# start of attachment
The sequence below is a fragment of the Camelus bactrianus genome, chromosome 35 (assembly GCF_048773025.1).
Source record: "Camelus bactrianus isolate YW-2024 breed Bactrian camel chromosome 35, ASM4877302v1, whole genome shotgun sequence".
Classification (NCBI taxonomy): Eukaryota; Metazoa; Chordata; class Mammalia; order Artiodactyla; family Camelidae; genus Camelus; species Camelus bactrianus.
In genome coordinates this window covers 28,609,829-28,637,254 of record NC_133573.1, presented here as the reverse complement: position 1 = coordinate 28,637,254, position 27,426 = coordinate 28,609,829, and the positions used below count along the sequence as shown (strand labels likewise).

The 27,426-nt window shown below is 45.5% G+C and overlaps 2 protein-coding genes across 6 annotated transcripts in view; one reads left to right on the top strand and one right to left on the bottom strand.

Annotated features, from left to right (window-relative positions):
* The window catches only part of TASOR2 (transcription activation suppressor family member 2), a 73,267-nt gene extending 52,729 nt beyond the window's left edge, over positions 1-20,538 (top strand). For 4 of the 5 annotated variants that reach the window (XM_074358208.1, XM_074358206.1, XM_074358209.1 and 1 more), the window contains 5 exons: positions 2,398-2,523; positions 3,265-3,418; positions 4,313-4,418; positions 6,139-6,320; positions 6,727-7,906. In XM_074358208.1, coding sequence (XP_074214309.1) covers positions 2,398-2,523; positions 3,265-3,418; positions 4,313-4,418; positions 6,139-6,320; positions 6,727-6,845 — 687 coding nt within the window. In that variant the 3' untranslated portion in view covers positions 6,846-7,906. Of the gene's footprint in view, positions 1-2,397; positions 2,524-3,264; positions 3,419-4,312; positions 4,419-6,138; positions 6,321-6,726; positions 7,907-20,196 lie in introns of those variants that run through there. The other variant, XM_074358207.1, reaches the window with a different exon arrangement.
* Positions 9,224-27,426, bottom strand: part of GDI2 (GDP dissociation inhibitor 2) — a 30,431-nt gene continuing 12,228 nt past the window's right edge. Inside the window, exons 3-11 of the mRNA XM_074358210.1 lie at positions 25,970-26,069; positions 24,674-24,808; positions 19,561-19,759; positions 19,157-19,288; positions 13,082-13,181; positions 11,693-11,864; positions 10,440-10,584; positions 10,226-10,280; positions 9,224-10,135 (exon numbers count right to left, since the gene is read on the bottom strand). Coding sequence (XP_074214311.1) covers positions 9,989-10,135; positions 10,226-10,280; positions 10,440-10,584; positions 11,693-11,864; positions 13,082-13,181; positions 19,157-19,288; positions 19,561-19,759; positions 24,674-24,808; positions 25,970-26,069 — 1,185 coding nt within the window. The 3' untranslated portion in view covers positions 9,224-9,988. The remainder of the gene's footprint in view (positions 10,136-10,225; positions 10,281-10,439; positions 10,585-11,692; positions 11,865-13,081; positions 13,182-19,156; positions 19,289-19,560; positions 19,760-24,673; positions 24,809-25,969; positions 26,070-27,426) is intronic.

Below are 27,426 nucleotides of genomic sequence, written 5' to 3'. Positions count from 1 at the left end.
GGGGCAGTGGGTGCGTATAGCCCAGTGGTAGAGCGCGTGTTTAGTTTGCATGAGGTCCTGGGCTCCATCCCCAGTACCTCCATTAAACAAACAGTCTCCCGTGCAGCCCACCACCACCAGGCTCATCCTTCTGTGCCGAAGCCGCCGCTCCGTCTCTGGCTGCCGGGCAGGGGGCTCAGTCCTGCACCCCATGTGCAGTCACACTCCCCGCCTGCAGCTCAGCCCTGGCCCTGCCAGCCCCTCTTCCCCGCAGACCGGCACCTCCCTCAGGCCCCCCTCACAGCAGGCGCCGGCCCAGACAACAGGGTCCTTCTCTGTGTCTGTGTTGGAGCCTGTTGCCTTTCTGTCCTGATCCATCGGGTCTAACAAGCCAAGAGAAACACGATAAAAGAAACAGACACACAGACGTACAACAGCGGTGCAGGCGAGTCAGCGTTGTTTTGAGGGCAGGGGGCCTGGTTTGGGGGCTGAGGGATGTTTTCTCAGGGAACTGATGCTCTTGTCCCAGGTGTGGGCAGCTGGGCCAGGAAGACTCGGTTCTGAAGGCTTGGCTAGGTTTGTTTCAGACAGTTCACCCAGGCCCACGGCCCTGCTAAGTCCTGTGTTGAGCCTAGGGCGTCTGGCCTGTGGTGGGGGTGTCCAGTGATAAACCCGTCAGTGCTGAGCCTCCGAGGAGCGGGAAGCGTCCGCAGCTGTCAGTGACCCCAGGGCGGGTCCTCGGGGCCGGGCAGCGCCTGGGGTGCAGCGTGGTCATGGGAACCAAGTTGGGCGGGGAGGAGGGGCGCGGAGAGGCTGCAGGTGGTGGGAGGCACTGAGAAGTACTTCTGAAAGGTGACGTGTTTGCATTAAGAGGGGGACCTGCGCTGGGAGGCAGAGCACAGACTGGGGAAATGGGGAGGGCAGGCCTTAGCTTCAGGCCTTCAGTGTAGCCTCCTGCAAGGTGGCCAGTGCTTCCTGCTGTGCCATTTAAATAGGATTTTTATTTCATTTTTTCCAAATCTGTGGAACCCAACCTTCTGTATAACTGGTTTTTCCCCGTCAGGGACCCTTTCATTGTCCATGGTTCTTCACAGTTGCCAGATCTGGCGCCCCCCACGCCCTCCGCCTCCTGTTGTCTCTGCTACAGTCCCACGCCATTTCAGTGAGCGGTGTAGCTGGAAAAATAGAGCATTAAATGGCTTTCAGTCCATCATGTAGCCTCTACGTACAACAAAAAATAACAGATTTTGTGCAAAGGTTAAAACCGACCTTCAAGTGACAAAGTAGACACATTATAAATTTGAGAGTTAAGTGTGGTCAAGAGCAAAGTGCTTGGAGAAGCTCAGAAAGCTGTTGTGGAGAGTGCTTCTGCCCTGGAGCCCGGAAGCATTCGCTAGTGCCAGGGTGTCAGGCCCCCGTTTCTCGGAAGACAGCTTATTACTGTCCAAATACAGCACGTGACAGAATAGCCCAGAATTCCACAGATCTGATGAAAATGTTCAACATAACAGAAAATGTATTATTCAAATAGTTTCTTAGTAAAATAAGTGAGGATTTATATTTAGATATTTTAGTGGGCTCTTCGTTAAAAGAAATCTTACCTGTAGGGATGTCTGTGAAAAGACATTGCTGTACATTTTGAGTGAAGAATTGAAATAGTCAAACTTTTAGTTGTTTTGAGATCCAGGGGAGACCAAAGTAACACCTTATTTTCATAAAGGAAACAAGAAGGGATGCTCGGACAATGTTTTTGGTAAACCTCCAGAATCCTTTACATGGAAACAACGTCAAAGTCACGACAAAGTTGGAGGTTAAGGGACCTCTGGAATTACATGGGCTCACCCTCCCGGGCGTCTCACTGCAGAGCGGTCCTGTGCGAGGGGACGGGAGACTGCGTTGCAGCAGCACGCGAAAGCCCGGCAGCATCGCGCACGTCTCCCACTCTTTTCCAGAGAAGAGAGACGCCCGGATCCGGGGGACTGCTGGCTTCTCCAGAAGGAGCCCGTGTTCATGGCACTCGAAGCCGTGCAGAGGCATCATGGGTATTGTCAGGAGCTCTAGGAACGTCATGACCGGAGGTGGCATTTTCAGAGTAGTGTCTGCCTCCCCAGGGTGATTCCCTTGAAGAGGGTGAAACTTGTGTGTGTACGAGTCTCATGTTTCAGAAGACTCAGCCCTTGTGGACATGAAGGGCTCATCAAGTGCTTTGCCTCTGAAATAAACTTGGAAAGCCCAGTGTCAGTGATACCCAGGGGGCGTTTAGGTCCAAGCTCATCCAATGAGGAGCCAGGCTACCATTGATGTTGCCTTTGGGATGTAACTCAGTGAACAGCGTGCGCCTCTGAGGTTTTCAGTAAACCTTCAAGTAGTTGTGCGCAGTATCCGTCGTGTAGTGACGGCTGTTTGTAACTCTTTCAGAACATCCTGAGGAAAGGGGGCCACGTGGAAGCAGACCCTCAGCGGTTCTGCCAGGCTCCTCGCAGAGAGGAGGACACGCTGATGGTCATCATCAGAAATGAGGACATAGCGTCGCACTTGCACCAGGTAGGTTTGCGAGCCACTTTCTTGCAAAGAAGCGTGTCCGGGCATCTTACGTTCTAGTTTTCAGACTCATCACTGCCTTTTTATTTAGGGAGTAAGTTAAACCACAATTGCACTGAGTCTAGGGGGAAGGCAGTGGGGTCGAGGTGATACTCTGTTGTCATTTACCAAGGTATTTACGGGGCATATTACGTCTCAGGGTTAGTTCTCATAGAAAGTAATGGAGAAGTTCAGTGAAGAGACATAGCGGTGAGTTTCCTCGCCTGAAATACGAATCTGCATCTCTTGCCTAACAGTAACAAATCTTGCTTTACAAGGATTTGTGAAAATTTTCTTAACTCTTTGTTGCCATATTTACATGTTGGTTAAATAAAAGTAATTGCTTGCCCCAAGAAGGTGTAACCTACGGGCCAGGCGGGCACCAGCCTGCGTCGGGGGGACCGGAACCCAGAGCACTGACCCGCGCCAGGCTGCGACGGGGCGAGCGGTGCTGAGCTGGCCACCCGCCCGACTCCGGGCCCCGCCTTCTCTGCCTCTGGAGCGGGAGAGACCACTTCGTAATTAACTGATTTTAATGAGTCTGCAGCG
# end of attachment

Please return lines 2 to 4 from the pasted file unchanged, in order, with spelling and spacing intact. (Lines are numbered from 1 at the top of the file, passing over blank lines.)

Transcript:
Source record: "Camelus bactrianus isolate YW-2024 breed Bactrian camel chromosome 35, ASM4877302v1, whole genome shotgun sequence".
Classification (NCBI taxonomy): Eukaryota; Metazoa; Chordata; class Mammalia; order Artiodactyla; family Camelidae; genus Camelus; species Camelus bactrianus.
In genome coordinates this window covers 28,609,829-28,637,254 of record NC_133573.1, presented here as the reverse complement: position 1 = coordinate 28,637,254, position 27,426 = coordinate 28,609,829, and the positions used below count along the sequence as shown (strand labels likewise).